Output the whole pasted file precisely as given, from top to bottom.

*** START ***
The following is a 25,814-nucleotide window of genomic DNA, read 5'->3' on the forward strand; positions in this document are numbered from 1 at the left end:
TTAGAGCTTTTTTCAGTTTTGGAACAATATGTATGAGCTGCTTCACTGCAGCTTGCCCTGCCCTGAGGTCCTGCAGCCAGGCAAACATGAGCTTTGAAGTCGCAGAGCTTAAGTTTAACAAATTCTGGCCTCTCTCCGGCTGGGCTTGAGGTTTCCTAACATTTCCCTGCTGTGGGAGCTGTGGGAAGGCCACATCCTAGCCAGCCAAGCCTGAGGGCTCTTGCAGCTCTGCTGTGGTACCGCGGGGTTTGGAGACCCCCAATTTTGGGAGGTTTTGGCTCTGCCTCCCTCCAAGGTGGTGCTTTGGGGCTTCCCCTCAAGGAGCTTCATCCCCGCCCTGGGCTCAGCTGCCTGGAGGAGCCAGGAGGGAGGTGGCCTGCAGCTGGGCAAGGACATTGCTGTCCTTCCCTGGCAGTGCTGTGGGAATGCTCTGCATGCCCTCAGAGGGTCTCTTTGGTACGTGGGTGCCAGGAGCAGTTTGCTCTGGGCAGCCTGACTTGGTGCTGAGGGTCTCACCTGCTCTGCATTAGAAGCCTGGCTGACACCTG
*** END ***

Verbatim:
The following is a 25,814-nucleotide window of genomic DNA, read 5'->3' on the forward strand; positions in this document are numbered from 1 at the left end:
TTAGAGCTTTTTTCAGTTTTGGAACAATATGTATGAGCTGCTTCACTGCAGCTTGCCCTGCCCTGAGGTCCTGCAGCCAGGCAAACATGAGCTTTGAAGTCGCAGAGCTTAAGTTTAACAAATTCTGGCCTCTCTCCGGCTGGGCTTGAGGTTTCCTAACATTTCCCTGCTGTGGGAGCTGTGGGAAGGCCACATCCTAGCCAGCCAAGCCTGAGGGCTCTTGCAGCTCTGCTGTGGTACCGCGGGGTTTGGAGACCCCCAATTTTGGGAGGTTTTGGCTCTGCCTCCCTCCAAGGTGGTGCTTTGGGGCTTCCCCTCAAGGAGCTTCATCCCCGCCCTGGGCTCAGCTGCCTGGAGGAGCCAGGAGGGAGGTGGCCTGCAGCTGGGCAAGGACATTGCTGTCCTTCCCTGGCAGTGCTGTGGGAATGCTCTGCATGCCCTCAGAGGGTCTCTTTGGTACGTGGGTGCCAGGAGCAGTTTGCTCTGGGCAGCCTGACTTGGTGCTGAGGGTCTCACCTGCTCTGCATTAGAAGCCTGGCTGACACCTG